The political state of a nation has a significant impact on the quality of data for public health purposes. At one end of the spectrum, China has reported that, as of November 2020, it has single-digit cases in several regions. Official information provided during the height of the pandemic has been challenged by leaked documents showing that the reported totals may have been significantly higher. This lack of transparency can lead to challenges with tracking the spread of a virus such as COVID-19.
Conversely, in Canada, the federal government has released an open-source exposure notification tool called COVID Alert, which leverages the exposure tools within the Android and iOS operating systems. Yet not all provinces and territories have agreed to support exposure reporting.
For enterprises, legal requirements and regulations have been changing quickly, and employers are under stress to maintain compliance with not only federal and local governments but health authorities who may have additional powers granted them by their role. In California, a law known as AB 685 takes effect on January 1, 2021. This update to the state’s Labor Code allows state officials to shut down any workplace that does not provide notifications to its employees within one (1) business day of notice of potential exposure and to retain records of that notification for three (3) years. While not a contact tracing issue per se, being prepared to act and to have the right tools in place may help remain in legal compliance.
Any community needs to have at least 60% – 80% application adoption rate to start having any effect from such an initiative. Reasons for low adoption for public sector app-based solutions may include privacy concerns, battery usage, an ineffective user experience, political views, or even user apathy. Certain demographics, such as senior citizens, may not have the technical knowledge required to install or use these applications. Additionally, geopolitical boundaries and overlapping digital healthcare strategies can lead to incompatible solutions and fragmentation. All of these challenges may lead to insufficient or incomplete data.
Within the enterprise, adoption may be a matter of enabling a direct integration with the existing infrastructure without impact to the user experience. The difference between non-authenticated proximity reporting and authenticated user tracing makes a significant difference in determining who may have potentially been exposed. Non-integrated solutions may not necessarily support BYOD deployments, guest access to the workplace, or shadow IT solutions, which impact the value of the solution. Leveraging third-party solutions may introduce additional privacy concerns, so it is vital to investigate how those solutions protect user privacy and who is responsible for that data.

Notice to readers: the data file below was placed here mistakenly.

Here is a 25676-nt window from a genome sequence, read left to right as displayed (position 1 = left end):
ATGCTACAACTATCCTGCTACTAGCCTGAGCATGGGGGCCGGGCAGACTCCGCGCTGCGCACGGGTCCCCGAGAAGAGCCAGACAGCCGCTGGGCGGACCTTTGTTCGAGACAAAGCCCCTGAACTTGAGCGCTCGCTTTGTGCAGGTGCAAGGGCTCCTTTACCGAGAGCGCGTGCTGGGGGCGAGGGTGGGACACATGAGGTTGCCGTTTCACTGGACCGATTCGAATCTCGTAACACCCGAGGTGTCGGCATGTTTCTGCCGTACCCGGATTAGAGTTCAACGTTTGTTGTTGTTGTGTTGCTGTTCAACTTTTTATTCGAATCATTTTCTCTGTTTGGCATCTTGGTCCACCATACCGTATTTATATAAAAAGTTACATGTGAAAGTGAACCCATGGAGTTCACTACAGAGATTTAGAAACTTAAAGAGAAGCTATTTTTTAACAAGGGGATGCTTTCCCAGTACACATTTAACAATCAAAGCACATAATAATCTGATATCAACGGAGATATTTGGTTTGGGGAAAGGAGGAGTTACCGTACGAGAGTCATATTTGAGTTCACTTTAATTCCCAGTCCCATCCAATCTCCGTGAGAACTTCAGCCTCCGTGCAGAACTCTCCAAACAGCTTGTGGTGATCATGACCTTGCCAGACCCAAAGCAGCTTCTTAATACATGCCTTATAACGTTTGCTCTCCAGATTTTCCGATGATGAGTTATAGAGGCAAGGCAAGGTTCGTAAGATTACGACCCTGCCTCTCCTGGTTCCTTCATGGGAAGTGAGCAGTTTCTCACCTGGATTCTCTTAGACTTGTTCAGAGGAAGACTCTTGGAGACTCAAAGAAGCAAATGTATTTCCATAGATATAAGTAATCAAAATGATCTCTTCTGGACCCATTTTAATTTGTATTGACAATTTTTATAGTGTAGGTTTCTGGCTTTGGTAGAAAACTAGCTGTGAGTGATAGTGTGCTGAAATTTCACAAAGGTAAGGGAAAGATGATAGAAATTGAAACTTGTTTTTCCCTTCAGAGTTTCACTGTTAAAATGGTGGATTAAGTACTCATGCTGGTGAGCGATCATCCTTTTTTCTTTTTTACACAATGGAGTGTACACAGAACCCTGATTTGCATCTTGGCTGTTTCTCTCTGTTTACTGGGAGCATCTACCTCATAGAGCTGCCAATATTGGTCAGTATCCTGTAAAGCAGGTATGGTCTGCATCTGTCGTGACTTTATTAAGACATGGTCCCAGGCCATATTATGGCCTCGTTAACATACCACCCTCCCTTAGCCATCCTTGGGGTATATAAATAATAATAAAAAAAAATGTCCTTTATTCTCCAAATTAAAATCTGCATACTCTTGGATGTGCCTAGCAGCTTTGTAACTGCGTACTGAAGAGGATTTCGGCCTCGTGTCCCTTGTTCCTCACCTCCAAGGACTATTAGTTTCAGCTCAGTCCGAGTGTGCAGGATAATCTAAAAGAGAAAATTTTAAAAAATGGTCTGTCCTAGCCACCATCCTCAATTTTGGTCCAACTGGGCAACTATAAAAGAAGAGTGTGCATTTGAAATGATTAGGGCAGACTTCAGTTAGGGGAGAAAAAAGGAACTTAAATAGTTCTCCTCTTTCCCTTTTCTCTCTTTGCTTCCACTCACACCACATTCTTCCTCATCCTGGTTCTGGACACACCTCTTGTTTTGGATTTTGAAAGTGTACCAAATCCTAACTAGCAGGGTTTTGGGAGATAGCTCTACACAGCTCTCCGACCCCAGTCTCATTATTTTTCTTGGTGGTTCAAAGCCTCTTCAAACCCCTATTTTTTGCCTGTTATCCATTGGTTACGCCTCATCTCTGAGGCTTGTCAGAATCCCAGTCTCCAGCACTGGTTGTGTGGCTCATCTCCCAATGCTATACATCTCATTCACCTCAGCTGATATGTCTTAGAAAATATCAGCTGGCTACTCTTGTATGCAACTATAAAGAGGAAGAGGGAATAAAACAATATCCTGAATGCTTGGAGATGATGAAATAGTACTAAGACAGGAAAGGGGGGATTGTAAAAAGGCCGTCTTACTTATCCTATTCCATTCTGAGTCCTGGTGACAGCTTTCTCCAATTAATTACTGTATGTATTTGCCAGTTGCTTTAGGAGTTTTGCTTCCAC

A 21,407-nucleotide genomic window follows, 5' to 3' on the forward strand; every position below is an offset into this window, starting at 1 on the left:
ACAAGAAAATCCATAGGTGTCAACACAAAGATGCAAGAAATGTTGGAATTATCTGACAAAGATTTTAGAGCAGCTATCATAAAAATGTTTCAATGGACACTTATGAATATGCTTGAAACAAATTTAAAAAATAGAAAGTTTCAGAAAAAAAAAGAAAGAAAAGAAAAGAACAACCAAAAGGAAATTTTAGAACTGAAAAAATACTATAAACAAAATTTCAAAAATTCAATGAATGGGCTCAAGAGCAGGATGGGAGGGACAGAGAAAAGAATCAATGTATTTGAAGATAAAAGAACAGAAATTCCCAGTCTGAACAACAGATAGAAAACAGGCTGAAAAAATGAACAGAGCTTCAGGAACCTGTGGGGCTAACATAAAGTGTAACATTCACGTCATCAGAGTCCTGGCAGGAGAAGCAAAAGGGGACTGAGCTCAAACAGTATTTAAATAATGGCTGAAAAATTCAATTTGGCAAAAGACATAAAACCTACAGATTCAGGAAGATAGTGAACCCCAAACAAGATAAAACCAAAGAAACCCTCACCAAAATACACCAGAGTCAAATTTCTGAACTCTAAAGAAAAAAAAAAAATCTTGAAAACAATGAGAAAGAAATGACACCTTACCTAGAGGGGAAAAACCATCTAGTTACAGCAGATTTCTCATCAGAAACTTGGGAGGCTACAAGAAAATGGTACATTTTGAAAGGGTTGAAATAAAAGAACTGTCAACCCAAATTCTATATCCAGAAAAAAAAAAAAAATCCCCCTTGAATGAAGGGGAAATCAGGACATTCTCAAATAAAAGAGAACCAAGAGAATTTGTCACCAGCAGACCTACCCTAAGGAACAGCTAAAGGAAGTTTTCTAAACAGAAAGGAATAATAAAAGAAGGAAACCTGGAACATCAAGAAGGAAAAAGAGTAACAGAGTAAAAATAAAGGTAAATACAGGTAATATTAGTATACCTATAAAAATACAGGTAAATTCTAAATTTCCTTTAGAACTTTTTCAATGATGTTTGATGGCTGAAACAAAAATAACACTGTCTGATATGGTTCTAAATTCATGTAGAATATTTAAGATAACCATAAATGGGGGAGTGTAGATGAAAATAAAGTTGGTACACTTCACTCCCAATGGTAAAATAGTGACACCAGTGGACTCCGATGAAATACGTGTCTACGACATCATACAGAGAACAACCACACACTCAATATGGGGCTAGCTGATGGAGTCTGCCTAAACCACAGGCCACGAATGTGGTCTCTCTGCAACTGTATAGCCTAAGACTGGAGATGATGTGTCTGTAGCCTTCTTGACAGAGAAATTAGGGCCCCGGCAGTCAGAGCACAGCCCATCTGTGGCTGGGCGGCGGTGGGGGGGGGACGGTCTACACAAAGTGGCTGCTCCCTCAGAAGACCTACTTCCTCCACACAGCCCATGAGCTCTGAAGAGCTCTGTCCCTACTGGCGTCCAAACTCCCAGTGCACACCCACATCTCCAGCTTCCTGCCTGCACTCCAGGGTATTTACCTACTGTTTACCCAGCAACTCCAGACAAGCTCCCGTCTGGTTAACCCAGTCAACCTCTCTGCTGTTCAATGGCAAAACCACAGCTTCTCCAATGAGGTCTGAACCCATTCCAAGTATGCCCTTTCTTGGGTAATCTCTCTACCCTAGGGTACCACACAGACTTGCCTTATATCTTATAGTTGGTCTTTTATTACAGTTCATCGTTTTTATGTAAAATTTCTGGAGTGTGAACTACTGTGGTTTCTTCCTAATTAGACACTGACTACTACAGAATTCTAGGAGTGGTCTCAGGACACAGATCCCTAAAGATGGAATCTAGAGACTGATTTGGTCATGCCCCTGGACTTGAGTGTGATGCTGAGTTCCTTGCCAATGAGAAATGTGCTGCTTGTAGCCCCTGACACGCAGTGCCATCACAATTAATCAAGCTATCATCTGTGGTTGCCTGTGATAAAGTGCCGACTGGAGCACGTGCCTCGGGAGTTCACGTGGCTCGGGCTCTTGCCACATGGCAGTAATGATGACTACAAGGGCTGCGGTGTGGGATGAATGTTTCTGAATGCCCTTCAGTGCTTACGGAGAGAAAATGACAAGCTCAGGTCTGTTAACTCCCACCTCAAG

Contact tracing in itself is not necessarily very useful. The ability to take action when exposure has been reported is a vital step. It’s the “so what do I do now?” moment that is key. The value of a contact tracing solution should not be limited to identifying and alerting for potential exposures. It should trigger a process for actions such as initiating deep cleaning of hot spots or areas of potential exposure, maintaining or adjusting cleaning schedules, and identifying how and where potential exposure might be mitigated in the future.
Contact Tracing After COVID-19
The biggest question for the companies who are looking into these corporate solutions is whether investing now will be justified in a post-pandemic world. Will users demand that such solutions be disabled to prevent user tracking? Would those systems be useful for seasonal outbreaks of the flu every single year? Will the urgency be there to maintain funding for such solutions outside of a global pandemic?
Scientists have stated that it’s not a matter of if, but when, another pandemic will occur. Can contact tracing platforms provide – and maintain – value in the interim?
Keeping citizens safe and limiting the transmission of something like Ebola or Zika through regional use of governmental exposure notification and contact tracing systems may become more common. In business, this will most likely not be applicable. But perhaps the cost of such solutions for the lifetime of a pandemic is justified to keep each other safe.